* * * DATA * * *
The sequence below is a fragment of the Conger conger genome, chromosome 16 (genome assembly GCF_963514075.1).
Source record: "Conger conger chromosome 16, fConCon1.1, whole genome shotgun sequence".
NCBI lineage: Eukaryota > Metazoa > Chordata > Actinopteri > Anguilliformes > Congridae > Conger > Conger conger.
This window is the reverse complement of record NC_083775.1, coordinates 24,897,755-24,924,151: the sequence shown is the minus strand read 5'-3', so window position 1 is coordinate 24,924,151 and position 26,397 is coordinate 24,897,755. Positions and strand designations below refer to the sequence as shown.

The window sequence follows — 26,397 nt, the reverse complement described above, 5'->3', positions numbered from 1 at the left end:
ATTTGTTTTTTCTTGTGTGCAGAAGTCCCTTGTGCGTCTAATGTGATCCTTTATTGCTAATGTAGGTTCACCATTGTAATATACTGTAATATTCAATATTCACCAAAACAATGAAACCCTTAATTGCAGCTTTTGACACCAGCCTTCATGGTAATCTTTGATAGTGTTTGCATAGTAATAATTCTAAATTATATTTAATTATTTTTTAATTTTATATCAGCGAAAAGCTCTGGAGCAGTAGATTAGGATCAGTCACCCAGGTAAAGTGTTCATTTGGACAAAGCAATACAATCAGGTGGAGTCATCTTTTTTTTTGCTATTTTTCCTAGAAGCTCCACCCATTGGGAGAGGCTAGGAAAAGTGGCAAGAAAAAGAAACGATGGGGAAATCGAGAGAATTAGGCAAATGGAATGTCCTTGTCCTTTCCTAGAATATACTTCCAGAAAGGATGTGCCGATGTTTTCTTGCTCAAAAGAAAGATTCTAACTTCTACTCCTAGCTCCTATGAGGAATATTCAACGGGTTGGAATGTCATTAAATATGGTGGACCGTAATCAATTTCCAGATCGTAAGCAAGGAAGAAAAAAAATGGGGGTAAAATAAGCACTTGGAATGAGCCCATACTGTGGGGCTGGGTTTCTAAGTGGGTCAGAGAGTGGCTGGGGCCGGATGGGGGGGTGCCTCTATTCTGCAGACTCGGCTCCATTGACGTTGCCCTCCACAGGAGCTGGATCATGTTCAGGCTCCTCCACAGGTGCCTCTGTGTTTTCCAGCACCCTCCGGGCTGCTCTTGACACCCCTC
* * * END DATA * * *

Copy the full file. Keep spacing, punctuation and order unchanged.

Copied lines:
The sequence below is a fragment of the Conger conger genome, chromosome 16 (genome assembly GCF_963514075.1).
Source record: "Conger conger chromosome 16, fConCon1.1, whole genome shotgun sequence".
NCBI lineage: Eukaryota > Metazoa > Chordata > Actinopteri > Anguilliformes > Congridae > Conger > Conger conger.
This window is the reverse complement of record NC_083775.1, coordinates 24,897,755-24,924,151: the sequence shown is the minus strand read 5'-3', so window position 1 is coordinate 24,924,151 and position 26,397 is coordinate 24,897,755. Positions and strand designations below refer to the sequence as shown.

The window sequence follows — 26,397 nt, the reverse complement described above, 5'->3', positions numbered from 1 at the left end:
ATTTGTTTTTTCTTGTGTGCAGAAGTCCCTTGTGCGTCTAATGTGATCCTTTATTGCTAATGTAGGTTCACCATTGTAATATACTGTAATATTCAATATTCACCAAAACAATGAAACCCTTAATTGCAGCTTTTGACACCAGCCTTCATGGTAATCTTTGATAGTGTTTGCATAGTAATAATTCTAAATTATATTTAATTATTTTTTAATTTTATATCAGCGAAAAGCTCTGGAGCAGTAGATTAGGATCAGTCACCCAGGTAAAGTGTTCATTTGGACAAAGCAATACAATCAGGTGGAGTCATCTTTTTTTTTGCTATTTTTCCTAGAAGCTCCACCCATTGGGAGAGGCTAGGAAAAGTGGCAAGAAAAAGAAACGATGGGGAAATCGAGAGAATTAGGCAAATGGAATGTCCTTGTCCTTTCCTAGAATATACTTCCAGAAAGGATGTGCCGATGTTTTCTTGCTCAAAAGAAAGATTCTAACTTCTACTCCTAGCTCCTATGAGGAATATTCAACGGGTTGGAATGTCATTAAATATGGTGGACCGTAATCAATTTCCAGATCGTAAGCAAGGAAGAAAAAAAATGGGGGTAAAATAAGCACTTGGAATGAGCCCATACTGTGGGGCTGGGTTTCTAAGTGGGTCAGAGAGTGGCTGGGGCCGGATGGGGGGGTGCCTCTATTCTGCAGACTCGGCTCCATTGACGTTGCCCTCCACAGGAGCTGGATCATGTTCAGGCTCCTCCACAGGTGCCTCTGTGTTTTCCAGCACCCTCCGGGCTGCTCTTGACACCCCTC